The Observational Course Journal for TEL 791 is designed to “encourage and capture regular habits of observation and reading.”
For this entry, I observed a Faculty Flashpoint event at JMU about civil discourse and the current presidential election.
Part 1: Worksite: This week I had the opportunity to talk about my problem of practice with a student worker in the libraries who I knew was a transfer student and is graduating this year. It was interesting to hear from him his opinions on why transfer students don’t take the MREST before graduating. He had an anecdote about a friend who had to come back to campus over the summer to take the test in order to “ransom her diploma.” Interestingly, he did not connect the library to the test – he didn’t know that the library is responsible for the development and assessment of it – even though he has worked for us for three years and was one of our peer reference specialists. He said he’d had to discover the requirement on his own “as usual.” Lots to unpack in that particular conversation, and one that I’m using as part of my reconnaissance for my Problem.
Part 2: Observation: I observed the Center for Faculty Innovation (CFI) – sponsored flashpoint “What Ever Happened to Civil Discourse? The 2016 Election” on the afternoon of Friday 10/21. This was a 90-minute panel-based discussion of civil discourse in politics, particularly with an emphasis on the incivility in the presidential election. CFI sponsors events for faculty development, though students also attend. I believe some students come out of interest, and others are required to attend and report on events for class (much as I was doing). The panel consisted of four faculty members from political science, media arts & design, integrated science & technology, and psychology, and was moderated by a CFI Associate from art & art history. There were approximately 35 attendees (not counting CFI staff and the panel), of which I estimate 2/3rds were undergraduates and 1/3 were faculty. It was held in the Duke Hall atrium, a large, two-story space in the center of the art building, in which chairs had been set up. Through the glass wall on one side, two students were mounting an exhibition, and occasionally people would wander by on the first or second floor on their way to something else. The room was maybe half full.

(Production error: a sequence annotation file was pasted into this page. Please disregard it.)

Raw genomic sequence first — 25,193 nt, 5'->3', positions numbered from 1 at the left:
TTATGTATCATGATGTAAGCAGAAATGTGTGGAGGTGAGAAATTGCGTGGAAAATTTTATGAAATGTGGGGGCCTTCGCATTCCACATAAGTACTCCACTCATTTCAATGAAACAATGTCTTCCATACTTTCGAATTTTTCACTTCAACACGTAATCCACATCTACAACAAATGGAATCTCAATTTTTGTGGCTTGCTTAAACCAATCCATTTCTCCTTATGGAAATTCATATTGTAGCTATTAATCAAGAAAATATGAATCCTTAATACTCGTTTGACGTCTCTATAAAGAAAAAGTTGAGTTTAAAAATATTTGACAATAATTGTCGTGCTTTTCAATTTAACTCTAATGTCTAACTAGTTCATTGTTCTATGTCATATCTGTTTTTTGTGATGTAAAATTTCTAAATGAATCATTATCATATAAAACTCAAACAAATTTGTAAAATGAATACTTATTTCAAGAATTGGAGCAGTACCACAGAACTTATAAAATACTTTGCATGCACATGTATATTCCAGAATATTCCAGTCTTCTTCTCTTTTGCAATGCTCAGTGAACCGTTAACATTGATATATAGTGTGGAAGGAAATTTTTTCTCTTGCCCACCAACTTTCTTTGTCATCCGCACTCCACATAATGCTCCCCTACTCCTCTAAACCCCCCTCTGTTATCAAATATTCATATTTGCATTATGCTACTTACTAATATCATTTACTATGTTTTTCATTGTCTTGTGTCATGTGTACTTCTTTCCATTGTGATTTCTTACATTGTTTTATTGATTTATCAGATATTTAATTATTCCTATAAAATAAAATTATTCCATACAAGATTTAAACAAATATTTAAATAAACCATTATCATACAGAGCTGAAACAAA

The first half of the event was a typical panel discussion, in which the moderator asked, “What is the most important thing to keep in mind about discourse in this election – what would be your first point?” The four panelists talked for a while – and in surprising diversity – about this topic from their different perspectives. After than, the moderator opened the floor to questions. By my count, half of the questions were asked by students, and half by faculty. The student questions tended to be both more challenging (in the aggressive sense) than the faculty ones, which tended to what I call the “let me show you how smart I am” type. Two faculty members in the audience dominated the questions, one of whom essentially became a panelist because she would interrupt the panelists to answer student questions. This felt wrong, as if she were interrupting the established power of the accepted experts on the panel.
My sense of the educational nature of this event, the interrupting faculty member aside, was that it fit rather nicely into a discoursive model of instruction, which is driven by student questions and shared sense-making from multiple perspectives. One of the strong themes in the discussion was that while this season feels unique, when one looks at it from a broad historical perspective it is not. After that was established, the audience turned to trying to suss out what is unique about this time – my theory is that it’s a difference in the language available to women, minorities, and other underprivileged groups to describe their context – but we ran out of time to fully investigate this.